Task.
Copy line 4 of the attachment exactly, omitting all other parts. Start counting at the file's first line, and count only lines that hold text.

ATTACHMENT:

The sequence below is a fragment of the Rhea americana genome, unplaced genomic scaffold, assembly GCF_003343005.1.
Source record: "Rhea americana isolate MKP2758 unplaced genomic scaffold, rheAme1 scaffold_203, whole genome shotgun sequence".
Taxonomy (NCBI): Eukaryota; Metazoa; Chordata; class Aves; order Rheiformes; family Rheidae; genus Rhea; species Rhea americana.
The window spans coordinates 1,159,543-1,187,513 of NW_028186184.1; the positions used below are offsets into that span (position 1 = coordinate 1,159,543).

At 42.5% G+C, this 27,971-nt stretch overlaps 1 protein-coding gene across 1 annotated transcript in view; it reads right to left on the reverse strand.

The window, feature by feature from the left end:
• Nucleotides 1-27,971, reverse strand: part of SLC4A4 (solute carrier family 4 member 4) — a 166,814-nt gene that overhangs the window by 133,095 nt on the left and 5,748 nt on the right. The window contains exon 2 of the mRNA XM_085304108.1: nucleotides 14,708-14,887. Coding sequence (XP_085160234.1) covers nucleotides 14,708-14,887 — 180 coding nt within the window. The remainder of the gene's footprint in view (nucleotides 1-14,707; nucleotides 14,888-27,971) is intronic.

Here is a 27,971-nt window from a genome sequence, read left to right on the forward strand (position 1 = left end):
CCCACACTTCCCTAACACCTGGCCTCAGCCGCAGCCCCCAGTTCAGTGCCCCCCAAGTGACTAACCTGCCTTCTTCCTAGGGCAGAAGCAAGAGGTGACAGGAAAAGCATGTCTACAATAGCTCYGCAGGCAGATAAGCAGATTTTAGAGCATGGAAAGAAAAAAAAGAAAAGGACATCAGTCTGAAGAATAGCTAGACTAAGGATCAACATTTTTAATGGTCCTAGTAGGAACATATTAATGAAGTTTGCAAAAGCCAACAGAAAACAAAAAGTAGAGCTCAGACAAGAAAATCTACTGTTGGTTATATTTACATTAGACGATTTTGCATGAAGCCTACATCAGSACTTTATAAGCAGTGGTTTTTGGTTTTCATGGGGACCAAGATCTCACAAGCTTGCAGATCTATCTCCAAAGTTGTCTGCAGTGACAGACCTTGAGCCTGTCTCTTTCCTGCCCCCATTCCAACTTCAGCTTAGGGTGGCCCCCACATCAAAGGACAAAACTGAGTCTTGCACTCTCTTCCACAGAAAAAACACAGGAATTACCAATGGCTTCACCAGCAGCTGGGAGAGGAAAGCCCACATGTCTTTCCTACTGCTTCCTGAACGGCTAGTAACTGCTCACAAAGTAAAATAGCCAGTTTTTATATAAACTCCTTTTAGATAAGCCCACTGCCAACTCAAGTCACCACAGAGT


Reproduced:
The window spans coordinates 1,159,543-1,187,513 of NW_028186184.1; the positions used below are offsets into that span (position 1 = coordinate 1,159,543).